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Encyclopedia > Alpha cell

Alpha cells are endocrine cells in the islets of Langerhans of the pancreas. They are responsible for synthesizing and secreting the peptide hormone glucagon, which elevates the glucose levels in the blood. In rodents alpha-cells are located in the periphery of the islets, in humans the islet arcitechture is generally less organized and alpha-cells are frequently observed inside the islets as well. In the electron microscope alpha-cells can be identified by their characteristic granules with a large dense core and a small white halo. This article or section does not cite its references or sources. ... Drawing of the structure of cork as it appeared under the microscope to Robert Hooke from Micrographia which is the origin of the word cell. Cells in culture, stained for keratin (red) and DNA (green). ... The endocrine (i. ... The pancreas is an organ in the digestive and endocrine system that serves two major functions: exocrine (producing pancreatic juice containing digestive enzymes) and endocrine (producing several important hormones, including insulin). ... Peptides (from the Greek πεπτος, digestible), are the family of short molecules formed from the linking, in a defined order, of various α-amino acids. ... A hormone (from Greek horman - to set in motion) is a chemical messenger from one cell (or group of cells) to another. ... Glucagon ball and stick model A microscopic image stained for glucagon. ... Glucose (Glc), a monosaccharide (or simple sugar), is the most important carbohydrate in biology. ... Human blood smear: a - erythrocytes; b - neutrophil; c - eosinophil; d - lymphocyte. ... A transmission electron microscope. ... A granule is a small grain. ...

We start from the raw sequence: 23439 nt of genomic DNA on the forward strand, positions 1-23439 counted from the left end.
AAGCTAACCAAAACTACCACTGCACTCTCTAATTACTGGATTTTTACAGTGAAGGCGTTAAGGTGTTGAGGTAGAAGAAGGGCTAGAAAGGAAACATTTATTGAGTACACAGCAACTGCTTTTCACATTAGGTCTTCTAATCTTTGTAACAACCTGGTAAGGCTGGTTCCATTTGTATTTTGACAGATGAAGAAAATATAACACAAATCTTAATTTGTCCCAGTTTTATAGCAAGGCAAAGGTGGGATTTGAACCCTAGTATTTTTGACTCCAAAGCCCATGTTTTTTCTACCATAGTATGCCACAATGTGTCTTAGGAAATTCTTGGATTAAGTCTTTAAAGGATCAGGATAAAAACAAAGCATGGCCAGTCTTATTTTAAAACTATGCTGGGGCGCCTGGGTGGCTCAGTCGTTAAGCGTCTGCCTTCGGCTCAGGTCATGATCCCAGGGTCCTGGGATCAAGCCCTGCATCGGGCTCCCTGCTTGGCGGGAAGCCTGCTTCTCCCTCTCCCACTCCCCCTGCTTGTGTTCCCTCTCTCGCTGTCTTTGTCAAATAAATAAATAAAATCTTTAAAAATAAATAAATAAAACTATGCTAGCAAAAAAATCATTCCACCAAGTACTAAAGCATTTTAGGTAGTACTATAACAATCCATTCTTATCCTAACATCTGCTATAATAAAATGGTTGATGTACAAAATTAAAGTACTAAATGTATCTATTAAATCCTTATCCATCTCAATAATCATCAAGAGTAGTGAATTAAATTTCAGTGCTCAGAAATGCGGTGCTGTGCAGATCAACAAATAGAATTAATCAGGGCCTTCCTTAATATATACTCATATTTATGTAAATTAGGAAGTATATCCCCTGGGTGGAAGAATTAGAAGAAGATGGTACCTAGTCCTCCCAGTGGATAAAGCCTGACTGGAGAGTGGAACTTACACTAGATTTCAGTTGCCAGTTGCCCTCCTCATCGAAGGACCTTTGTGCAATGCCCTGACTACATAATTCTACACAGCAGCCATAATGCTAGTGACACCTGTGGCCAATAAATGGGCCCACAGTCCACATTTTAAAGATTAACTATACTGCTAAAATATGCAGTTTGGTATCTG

Alternative and more common spelling: alpha-cell or α-cell.

See also

  Results from FactBites:
Webvision: Morphology and Circuitry of Ganglion cells (6053 words)
Ganglion cells are larger on average than most preceding retinal interneurons and have large diameter axons capable of passing the electrical signal, in the form of transient spike trains, to the retinal recipient areas of the brain many millimeters or centimeters distant from the retina.
The commonest ganglion cells types of the primate fovea are the P cells or midget ganglion cells and the bistratified blue-on/yellow-off ganglion cell.
Although some of Polyak's giant cells are by cell body size and dendritic tree size characteristics undoubtedly the equivalent of Golgi-stained M cells in far peripheral retina (Kolb et al., 1992; Rodieck et al., 1985; Watanabe and Rodieck., 1989) and of the large-bodied, multibranched reduced silver stained cells of Silveira and Perry (1991).
  More results at FactBites »



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